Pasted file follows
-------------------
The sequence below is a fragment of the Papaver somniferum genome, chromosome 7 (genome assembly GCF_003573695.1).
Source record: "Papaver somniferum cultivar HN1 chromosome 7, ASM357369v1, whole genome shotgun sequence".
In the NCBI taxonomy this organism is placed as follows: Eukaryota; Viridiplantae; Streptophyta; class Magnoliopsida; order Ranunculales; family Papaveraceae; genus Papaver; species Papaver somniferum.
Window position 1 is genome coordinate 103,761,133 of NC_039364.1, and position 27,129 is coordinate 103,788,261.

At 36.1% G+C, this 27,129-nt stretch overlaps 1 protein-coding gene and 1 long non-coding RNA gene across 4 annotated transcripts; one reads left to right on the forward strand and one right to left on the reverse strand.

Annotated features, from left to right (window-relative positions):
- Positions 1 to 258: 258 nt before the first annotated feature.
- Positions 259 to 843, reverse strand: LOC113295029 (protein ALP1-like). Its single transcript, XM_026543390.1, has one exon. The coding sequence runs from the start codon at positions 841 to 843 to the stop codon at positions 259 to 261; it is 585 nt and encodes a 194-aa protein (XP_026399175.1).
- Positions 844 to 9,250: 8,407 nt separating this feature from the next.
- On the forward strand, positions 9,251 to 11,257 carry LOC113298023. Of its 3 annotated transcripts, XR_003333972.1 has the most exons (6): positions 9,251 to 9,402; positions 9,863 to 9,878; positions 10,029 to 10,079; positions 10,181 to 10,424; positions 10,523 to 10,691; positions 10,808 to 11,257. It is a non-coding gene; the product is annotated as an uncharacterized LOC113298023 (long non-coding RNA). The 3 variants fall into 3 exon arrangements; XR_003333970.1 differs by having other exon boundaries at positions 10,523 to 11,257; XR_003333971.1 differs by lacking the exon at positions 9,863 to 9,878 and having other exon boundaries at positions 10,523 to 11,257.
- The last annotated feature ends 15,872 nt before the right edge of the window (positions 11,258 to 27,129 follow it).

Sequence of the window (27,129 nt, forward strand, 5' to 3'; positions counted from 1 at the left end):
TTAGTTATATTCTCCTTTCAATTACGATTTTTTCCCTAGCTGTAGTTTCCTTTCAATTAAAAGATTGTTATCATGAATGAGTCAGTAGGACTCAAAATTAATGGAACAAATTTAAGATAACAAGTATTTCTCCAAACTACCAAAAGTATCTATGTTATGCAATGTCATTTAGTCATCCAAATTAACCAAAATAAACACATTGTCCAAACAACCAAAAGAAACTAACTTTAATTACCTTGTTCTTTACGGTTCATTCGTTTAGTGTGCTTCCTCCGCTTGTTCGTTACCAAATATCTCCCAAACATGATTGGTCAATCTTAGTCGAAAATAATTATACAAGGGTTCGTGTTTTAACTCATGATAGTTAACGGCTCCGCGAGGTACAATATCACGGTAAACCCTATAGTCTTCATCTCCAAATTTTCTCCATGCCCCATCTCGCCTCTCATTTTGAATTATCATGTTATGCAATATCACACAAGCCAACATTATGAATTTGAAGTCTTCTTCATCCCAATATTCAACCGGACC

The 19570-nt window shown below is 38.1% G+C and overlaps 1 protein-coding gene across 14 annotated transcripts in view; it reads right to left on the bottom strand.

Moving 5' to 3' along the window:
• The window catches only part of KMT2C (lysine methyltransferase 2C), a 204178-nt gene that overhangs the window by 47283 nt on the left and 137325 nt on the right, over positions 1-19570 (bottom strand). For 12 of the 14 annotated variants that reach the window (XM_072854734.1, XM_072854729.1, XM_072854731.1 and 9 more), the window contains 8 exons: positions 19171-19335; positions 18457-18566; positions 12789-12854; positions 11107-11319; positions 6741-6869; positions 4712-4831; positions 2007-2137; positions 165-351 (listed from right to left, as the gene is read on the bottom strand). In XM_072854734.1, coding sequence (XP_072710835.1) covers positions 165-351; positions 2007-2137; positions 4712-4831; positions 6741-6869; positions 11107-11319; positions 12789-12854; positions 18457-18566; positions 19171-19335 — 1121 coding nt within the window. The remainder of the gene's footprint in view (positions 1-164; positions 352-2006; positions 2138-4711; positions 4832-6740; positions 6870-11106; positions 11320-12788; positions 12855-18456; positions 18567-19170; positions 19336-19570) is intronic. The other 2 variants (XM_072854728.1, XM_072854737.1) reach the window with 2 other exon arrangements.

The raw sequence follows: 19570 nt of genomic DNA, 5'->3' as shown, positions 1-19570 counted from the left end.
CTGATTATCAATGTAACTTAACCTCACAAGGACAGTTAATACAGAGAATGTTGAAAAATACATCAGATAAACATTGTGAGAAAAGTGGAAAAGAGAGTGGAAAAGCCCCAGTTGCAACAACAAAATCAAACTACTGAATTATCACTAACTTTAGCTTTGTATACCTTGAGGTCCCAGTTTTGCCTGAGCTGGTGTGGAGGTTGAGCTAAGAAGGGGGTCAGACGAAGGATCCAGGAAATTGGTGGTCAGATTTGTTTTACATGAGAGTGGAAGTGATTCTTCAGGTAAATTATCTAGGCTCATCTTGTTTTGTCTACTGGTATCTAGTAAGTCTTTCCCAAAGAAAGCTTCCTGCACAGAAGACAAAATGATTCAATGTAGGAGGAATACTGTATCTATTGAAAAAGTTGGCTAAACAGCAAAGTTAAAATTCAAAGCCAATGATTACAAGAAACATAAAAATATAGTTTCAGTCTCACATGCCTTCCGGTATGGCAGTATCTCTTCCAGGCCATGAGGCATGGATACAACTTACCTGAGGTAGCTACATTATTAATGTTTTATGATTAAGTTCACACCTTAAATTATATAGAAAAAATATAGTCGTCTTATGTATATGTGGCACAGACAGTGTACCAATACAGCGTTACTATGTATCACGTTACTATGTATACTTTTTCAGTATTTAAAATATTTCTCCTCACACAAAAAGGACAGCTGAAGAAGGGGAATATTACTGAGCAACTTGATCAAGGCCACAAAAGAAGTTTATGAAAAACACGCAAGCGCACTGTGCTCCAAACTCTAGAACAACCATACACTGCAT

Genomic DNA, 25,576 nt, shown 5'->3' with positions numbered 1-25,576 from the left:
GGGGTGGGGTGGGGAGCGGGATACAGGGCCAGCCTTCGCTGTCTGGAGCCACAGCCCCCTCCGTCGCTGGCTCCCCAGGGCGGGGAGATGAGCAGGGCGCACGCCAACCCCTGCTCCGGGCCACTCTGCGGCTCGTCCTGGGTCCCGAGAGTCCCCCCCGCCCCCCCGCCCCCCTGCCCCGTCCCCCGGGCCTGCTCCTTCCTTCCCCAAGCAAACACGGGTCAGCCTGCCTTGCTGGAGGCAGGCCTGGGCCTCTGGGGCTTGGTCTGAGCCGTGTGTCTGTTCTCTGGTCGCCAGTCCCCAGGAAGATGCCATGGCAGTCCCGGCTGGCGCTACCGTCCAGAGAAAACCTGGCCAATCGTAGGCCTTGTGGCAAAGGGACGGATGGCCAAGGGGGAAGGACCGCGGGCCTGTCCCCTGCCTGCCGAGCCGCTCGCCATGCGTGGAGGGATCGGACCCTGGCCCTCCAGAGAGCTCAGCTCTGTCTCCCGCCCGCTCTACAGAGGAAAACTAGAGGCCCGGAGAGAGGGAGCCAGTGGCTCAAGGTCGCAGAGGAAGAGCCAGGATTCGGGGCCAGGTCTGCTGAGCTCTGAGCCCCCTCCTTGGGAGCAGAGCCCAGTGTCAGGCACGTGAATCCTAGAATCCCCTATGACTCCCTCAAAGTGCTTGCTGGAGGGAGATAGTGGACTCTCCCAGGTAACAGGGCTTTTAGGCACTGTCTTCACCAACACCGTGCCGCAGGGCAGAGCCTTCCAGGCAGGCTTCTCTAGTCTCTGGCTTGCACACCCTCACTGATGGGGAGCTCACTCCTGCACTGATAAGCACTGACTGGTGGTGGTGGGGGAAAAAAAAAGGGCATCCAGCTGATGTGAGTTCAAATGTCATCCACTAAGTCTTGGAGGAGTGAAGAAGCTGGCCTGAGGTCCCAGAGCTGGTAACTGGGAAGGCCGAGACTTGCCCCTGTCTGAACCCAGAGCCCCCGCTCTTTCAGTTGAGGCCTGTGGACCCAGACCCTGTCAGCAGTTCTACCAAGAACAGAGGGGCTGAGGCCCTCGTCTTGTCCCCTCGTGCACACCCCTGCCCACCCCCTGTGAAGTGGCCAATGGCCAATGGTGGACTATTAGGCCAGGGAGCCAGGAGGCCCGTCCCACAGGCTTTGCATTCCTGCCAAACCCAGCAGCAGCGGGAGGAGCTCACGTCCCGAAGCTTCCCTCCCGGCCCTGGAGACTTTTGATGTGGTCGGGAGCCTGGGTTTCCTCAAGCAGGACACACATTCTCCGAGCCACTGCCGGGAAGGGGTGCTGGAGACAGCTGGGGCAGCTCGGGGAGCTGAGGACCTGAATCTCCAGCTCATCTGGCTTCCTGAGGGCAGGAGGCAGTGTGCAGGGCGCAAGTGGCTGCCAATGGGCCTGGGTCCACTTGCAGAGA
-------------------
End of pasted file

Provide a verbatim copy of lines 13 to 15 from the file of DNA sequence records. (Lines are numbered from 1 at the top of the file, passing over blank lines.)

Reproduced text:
TTAGTTATATTCTCCTTTCAATTACGATTTTTTCCCTAGCTGTAGTTTCCTTTCAATTAAAAGATTGTTATCATGAATGAGTCAGTAGGACTCAAAATTAATGGAACAAATTTAAGATAACAAGTATTTCTCCAAACTACCAAAAGTATCTATGTTATGCAATGTCATTTAGTCATCCAAATTAACCAAAATAAACACATTGTCCAAACAACCAAAAGAAACTAACTTTAATTACCTTGTTCTTTACGGTTCATTCGTTTAGTGTGCTTCCTCCGCTTGTTCGTTACCAAATATCTCCCAAACATGATTGGTCAATCTTAGTCGAAAATAATTATACAAGGGTTCGTGTTTTAACTCATGATAGTTAACGGCTCCGCGAGGTACAATATCACGGTAAACCCTATAGTCTTCATCTCCAAATTTTCTCCATGCCCCATCTCGCCTCTCATTTTGAATTATCATGTTATGCAATATCACACAAGCCAACATTATGAATTTGAAGTCTTCTTCATCCCAATATTCAACCGGACC

The 19570-nt window shown below is 38.1% G+C and overlaps 1 protein-coding gene across 14 annotated transcripts in view; it reads right to left on the bottom strand.

Moving 5' to 3' along the window: